Congratulations to author Kate Brandes on her debut novel! I have the pleasure of a guest post from her, sharing...
ELF: What was the most difficult thing to overcome on your path to becoming a published author and how did you conquer it?
KB: The Promise of Pierson Orchard is my first novel. This story is Erin Brockovich meets Promised Land, about a Pennsylvania family threatened by betrayal, financial desperation, old flames, fracking, and ultimately finding forgiveness.
I’ve spent my career working as an environmental scientist not as a writer, so my biggest hurdle to writing a long work of fiction was learning how to tell a story. How did I conquer it? Dogged persistence.
I thought it might be interesting to share a novel writing log I've kept over the years of drafting this first novel to give a sense of the ups and downs of the writing process leading up to publication, at least as it was for me.
Many failures can lead to something good, eventually:)
2010 to 2011: Write what I think is first draft of novel, but is really just a concept.
2011 to Mid-2012: Write what I think is first draft of novel, but it’s really just me avoiding the story because I’m afraid. I set the whole thing aside and start from page one.
Mid-2012 to Early 2013: Write first draft.
Early 2013 to Fall 2014: Change premise because I finally realize what the heart of the story is about. Rewrite first draft entirely.
Fall 2014 to Spring 2016: Change main character of the story. Another major rewrite. And more rewrites. And more! Query many agents and publishers. Get rejected over and over and over.
Spring 2016 – But then….Get publisher! Get agent! More rewriting!
Spring 2017 – A published book
The Promise of Pierson Orchard
by Kate Brandes
GENRE: Women's Fiction
In the novel, Green Energy arrives, offering the impoverished rural community of Minden, Pennsylvania, the dream of making more money from their land by leasing natural gas rights for drilling. But orchardist, Jack Pierson, fears his brother, Wade, who now works for Green Energy, has returned to town after a shame-filled twenty-year absence so desperate to be the hero that he’ll blind their hometown to the potential dangers. Jack also worries his brother will try to rekindle his relationship with LeeAnn, Jack’s wife, who’s recently left him. To protect his hometown and to fulfill a promise to himself, Jack seeks out his mother and environmental lawyer Stella Brantley, who abandoned Minden—and Jack and Wade–years ago.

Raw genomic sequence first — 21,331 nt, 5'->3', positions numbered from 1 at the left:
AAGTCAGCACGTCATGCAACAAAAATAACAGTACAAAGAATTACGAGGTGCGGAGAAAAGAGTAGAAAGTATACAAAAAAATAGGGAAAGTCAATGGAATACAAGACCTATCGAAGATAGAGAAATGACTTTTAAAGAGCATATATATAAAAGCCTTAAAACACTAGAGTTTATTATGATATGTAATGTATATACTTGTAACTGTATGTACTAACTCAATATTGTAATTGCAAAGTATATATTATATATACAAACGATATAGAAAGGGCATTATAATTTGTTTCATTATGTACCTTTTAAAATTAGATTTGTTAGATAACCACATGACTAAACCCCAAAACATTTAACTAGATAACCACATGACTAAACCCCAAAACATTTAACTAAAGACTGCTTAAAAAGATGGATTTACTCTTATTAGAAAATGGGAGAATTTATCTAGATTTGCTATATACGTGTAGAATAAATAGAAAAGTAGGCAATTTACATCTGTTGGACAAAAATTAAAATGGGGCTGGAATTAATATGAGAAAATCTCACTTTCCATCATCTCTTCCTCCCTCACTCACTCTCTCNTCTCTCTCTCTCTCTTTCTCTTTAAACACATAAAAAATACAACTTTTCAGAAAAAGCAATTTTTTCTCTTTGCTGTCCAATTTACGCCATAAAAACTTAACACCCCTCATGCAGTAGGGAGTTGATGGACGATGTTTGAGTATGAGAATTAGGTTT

When LeeAnn’s parents have good reason to lease their land, but their decision leads to tragedy, Jack must fight to find a common ground that will save his fractured family, their land, and the way of life they love.
Jack looked back at them only once. The baby and LeeAnn, slick with blood and afterbirth, the cord still connecting them, as though they’d both been born of the swollen creek and washed up on its banks.
The sight of LeeAnn with her arms around the child pushed Jack to move faster. He raced back the way he’d come. The ground was soaked and slippery. He fell several times, blindly grabbing onto rocks and trees, pulling and pushing anything that could move him forward. When he reached the cones across the road, his chest burned and his hands bled. Headlights came toward him and he stepped out into the middle of the road with his arms raised. The car slowed. Gabriel jumped out.
“Jack! I heard about the bridge and came right away. What’s happened? You okay? Where’s LeeAnn? I got no answer on her cell or at her apartment.”
“Call nine-one-one. We need an ambulance. She’s downstream, along the shore, straight ahead.” Jack pointed the way. “Stella and the baby, too. They’re alive, but there isn’t much time. The baby’s more blue than pink. I’m going back to wait with them.”
“Take this,” Gabriel said, removing off his coat and handing it to him after pulling his cell from its pocket.
Jack hurried. By the time he got to LeeAnn he could already hear the sirens. LeeAnn was awake, her skin as chalk white as the sycamore in the moonlight. Her lower lip bled.
“Hold on now, LeeAnn. Help is coming.” The rapid, shallow rhythm of the baby’s breath didn’t seem right even to his untrained eye. He wrapped them both in Gabriel’s coat and then went to Stella. When he shook her, her eyes flickered open. “Just lay still for now. Medics will be here in a few minutes.”
He moved back over next to LeeAnn, stripped off his shirt, and lay down under the coat beside her and the baby, wrapping around them to offer what body warmth he could. “Your dad’s waiting for the ambulance. They’ll be here very soon,” he said, kissing LeeAnn’s forehead. “I’m here with you. That’s all I’ve ever wanted,” he said, muttering it over and over, hoping she heard.
AUTHOR Bio and Links:
An environmental scientist with over 20 years of experience, Kate Brandes is also a watercolor painter and a writer of women’s fiction with an environmental bent. Her short stories have been published in The Binnacle, Wilderness House Literary Review, and Grey Sparrow Journal. Kate is a member of the Arts Community of Easton (ACE), the Lehigh Art Alliance, Artsbridge, the Pennwriters, and the Women’s Fiction Writers Association. Kate lives in a small town along the Delaware River with her husband, David, and their two sons. When she’s not working, she’s outside on the river or chasing wildflowers.
Bookclub Giveaway: In celebration of my upcoming book launch, I'm offering 8 signed paperback copies, 8 small prizes, a $25 Amazon gift card and a list of book-related discussion questions to one lucky book club member to share with your club. All you have to do to enter is tell one person about the book and sign up here: http://katebrandes.com/books/the-promise-of-person-orchard/ Contest runs through my book launch date, April 22, 2017. The winner will be announced the following day! Good luck!
a Rafflecopter giveaway
The tour dates can be found here